Description of Historic Place
The Old Kamloops Courthouse is a three-storey Edwardian Baroque-style public administration building with a formal central entry and a corner tower with a copper cupola. Clad in red brick with granite and limestone detailing, this imposing structure is situated on a landmark terraced site at the corner of Seymour Street West and First Avenue, with commanding views of the city and the Thompson River. The original Land Registry building, located at the rear of the Courthouse, is also included in the formal recognition.
The Old Kamloops Courthouse is valued as a landmark complex of buildings and surrounding landscape. As the physical embodiment of the provincial legal system in the City’s early years, the complex was designed to convey a sense of justice and authority through the use of traditional and imposing design. The fact that this building was constructed in Kamloops reflects the importance of the city as a prominent commercial and industrial hub in the BC Interior in the early 1900s. The current building replaces two previous courthouses located elsewhere in the city. A grant of $20,000 for a new courthouse and offices was issued by the province in 1907. The Courthouse and perimeter wall were completed in 1909, and the Land Registry was added to the rear in 1911.
The Old Kamloops Courthouse is further valued as a demonstration of the province's prosperity and growth, and as a symbolic link to the provincial government. Constructed during the early years of the twentieth century, as British Columbia enjoyed a boom of unprecedented proportions spurred by the resource-based economy and optimistic foreign investment, this building was part of a network of related buildings in Vancouver, Revelstoke, Kamloops, Nelson, Vernon and Fernie that consolidated the Province’s administration of the judicial system. At the heart of the Old Kamloops Courthouse, the formal and traditional court room demonstrates the lasting influence of the traditional British justice system.
The Old Kamloops Courthouse is also a superb and intact example of the Edwardian Baroque style, and its interior demonstrates an Arts and Crafts sensibility. Mainly symmetrical, the building features an elaborate central entry, prominent parapet gables and a corner square-domed tower. It was constructed primarily of local brick, British Columbia stone such as granite, limestone and slate, and wood from local lumber mills. The choice of materials symbolized a commitment to the use of quality British Columbia products, a source of pride in this provincial building. An exceptional level of design and craftsmanship is evident throughout the building. It is one of the most accomplished designs of prominent architects Dalton & Eveleigh, and the stained glass came from the studio of Charles Bloomfield. The same design elements were used in the Land Registry building, which was designed by the Provincial Department of Public Works and constructed on axis behind the main building. Now owned by the City of Kamloops, the Old Kamloops Courthouse is one of British Columbia’s most striking Edwardian-era public buildings and a Kamloops landmark.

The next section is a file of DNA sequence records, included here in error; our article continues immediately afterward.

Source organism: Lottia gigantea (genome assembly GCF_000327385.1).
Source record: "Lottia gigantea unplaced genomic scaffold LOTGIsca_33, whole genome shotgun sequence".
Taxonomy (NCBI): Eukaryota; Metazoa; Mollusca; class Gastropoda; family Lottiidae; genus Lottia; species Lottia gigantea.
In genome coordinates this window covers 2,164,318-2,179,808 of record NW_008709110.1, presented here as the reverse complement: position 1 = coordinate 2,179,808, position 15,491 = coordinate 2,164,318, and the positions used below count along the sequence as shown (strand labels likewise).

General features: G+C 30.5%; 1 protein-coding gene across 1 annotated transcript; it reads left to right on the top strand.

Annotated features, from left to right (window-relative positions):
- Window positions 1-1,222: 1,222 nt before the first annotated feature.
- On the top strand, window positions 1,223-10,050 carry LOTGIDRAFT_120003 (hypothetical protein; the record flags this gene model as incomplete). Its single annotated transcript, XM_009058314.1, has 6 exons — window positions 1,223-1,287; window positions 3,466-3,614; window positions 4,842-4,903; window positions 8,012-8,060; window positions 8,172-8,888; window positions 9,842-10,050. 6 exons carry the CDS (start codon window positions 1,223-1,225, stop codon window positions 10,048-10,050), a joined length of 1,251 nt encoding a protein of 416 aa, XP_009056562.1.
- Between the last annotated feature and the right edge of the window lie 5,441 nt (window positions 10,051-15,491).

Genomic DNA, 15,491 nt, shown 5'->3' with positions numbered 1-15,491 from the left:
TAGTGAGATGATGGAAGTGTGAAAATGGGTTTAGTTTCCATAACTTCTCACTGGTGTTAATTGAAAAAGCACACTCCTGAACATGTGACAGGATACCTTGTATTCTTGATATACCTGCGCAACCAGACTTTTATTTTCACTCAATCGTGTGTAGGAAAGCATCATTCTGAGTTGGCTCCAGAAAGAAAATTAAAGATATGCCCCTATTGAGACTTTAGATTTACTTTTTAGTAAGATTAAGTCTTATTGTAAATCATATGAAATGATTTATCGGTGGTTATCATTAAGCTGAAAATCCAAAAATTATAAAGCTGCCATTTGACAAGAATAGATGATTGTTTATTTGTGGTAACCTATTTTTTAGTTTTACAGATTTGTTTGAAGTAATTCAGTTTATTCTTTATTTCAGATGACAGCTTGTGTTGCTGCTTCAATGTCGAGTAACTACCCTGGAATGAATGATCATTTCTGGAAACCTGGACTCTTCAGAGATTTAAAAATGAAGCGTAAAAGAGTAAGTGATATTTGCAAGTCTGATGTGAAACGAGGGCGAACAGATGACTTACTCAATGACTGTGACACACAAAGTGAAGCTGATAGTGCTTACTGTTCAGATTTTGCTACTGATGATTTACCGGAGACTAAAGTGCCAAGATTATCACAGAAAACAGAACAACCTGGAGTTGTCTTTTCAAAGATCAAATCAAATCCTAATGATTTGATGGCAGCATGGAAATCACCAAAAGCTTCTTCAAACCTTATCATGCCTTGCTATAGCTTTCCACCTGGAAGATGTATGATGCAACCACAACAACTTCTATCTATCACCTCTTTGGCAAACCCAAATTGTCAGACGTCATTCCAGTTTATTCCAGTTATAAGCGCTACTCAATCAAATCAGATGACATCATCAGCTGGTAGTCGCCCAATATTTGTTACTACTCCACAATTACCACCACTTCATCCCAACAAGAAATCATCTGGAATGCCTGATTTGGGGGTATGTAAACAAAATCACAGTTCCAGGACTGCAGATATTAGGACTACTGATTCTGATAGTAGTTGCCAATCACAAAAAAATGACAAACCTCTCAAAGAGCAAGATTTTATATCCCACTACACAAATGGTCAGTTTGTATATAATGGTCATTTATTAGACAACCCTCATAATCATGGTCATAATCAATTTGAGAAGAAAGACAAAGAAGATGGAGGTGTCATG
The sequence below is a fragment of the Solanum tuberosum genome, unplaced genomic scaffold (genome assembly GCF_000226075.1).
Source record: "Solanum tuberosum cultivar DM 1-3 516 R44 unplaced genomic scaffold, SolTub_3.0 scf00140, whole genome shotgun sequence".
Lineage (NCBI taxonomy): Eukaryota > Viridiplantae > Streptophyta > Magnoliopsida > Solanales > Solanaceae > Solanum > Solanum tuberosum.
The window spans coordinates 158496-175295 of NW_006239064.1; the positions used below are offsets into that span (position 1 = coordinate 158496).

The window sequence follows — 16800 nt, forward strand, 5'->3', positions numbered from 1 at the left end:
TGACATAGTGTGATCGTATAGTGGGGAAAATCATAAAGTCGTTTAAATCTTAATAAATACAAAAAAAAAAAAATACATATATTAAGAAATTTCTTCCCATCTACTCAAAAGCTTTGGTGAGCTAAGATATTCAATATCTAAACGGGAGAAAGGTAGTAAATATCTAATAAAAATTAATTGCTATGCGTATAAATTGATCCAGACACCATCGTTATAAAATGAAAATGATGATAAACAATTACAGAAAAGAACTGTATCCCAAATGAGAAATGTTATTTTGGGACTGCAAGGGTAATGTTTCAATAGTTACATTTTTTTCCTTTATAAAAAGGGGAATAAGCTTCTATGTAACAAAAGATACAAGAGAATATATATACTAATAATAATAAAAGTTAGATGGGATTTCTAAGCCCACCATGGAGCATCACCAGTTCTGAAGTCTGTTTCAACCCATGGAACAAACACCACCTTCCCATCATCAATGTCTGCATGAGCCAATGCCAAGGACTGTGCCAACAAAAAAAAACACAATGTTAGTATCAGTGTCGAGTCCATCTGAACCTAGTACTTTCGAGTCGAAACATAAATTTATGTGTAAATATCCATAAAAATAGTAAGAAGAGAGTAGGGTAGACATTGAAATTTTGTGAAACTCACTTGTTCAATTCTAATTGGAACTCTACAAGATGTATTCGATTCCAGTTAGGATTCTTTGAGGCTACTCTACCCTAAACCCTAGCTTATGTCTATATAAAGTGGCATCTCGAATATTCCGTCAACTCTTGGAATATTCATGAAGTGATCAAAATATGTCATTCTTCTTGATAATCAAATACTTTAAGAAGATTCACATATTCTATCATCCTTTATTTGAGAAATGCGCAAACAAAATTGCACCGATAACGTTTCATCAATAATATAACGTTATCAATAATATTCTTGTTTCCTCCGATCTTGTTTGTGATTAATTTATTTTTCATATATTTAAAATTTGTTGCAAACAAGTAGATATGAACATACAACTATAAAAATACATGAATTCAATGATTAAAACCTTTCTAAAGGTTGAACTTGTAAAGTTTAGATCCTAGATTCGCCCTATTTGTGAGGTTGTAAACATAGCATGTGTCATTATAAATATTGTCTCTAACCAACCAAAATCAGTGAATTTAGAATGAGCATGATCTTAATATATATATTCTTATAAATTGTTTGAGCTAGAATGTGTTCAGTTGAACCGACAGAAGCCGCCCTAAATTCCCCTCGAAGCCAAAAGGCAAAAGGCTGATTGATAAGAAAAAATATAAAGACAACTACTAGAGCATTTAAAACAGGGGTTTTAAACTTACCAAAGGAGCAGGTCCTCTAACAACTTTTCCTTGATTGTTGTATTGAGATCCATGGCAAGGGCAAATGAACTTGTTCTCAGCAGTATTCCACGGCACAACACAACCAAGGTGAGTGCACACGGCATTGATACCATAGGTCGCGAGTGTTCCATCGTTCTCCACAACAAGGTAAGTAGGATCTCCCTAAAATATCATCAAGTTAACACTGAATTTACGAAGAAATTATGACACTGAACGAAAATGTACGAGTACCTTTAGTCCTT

Source: City of Kamloops Planning Department
The elements that define the heritage character of the Old Kamloops Courthouse include its:
- prominent location on Seymour Street West and First Avenue at the entrance to the downtown core
- siting on a terraced corner site, set back from the road with views of the city and the Thompson River
- complex traditional form, grand scale and side-gabled massing of the Courthouse with its central-gabled projection at the front entry, corner square tower with turret on the west side and bay with windows on the east side
- spatial relationship between the Courthouse and the Land Registry, including connecting open external breezeway
- masonry construction of the Courthouse and Land Registry including: pressed red brick facades, tuckpointing, tapered rubble-stone granite foundations, dressed limestone accents and slate roofs; central exterior granite staircase to main entrance of Courthouse; masonry perimeter wall with bands of rubble-stone granite and dressed stone detailing
- consistent use of Edwardian Baroque architectural features such as curved stone modillions, tapered pinnacles at the corners, crenellated parapets, dressed limestone banding, Palladian and recessed window openings, and cupola with copper roof
- provincial symbolism, such as carved provincial crest on front projecting bay and interior dogwood motifs
- fenestration, such as six-over-one double-hung wooden-sash windows with horns, six-paned casement window in corner bay, four-paned casement windows in oriel bay at front entrance and Palladian window with multi-paned leaded stained glass
- additional exterior details such as copper gutters and pressed red-brick chimney with limestone detailing
- intact interior features of the Courthouse such as: intact courtroom with judge's dais with canopy, prisoners dock, ornate wainscoting, mouldings and dentils with quatrefoil symbolism and domed ceiling with ornate wooden bracing; general interior details such as intact room configuration, wooden flooring, gauged plaster cornices, tapered newel posts with carved dogwood flowers, interior leaded glass with Arts and Crafts floral influence, mosaic tilework, ogee (S-shaped) doorways; oak entry lobby and front entry doors; and intact jail in the basement
- formal symmetrical landscaping with mature deciduous trees, including Silver Maples, stepped masonry perimeter wall, and granite staircases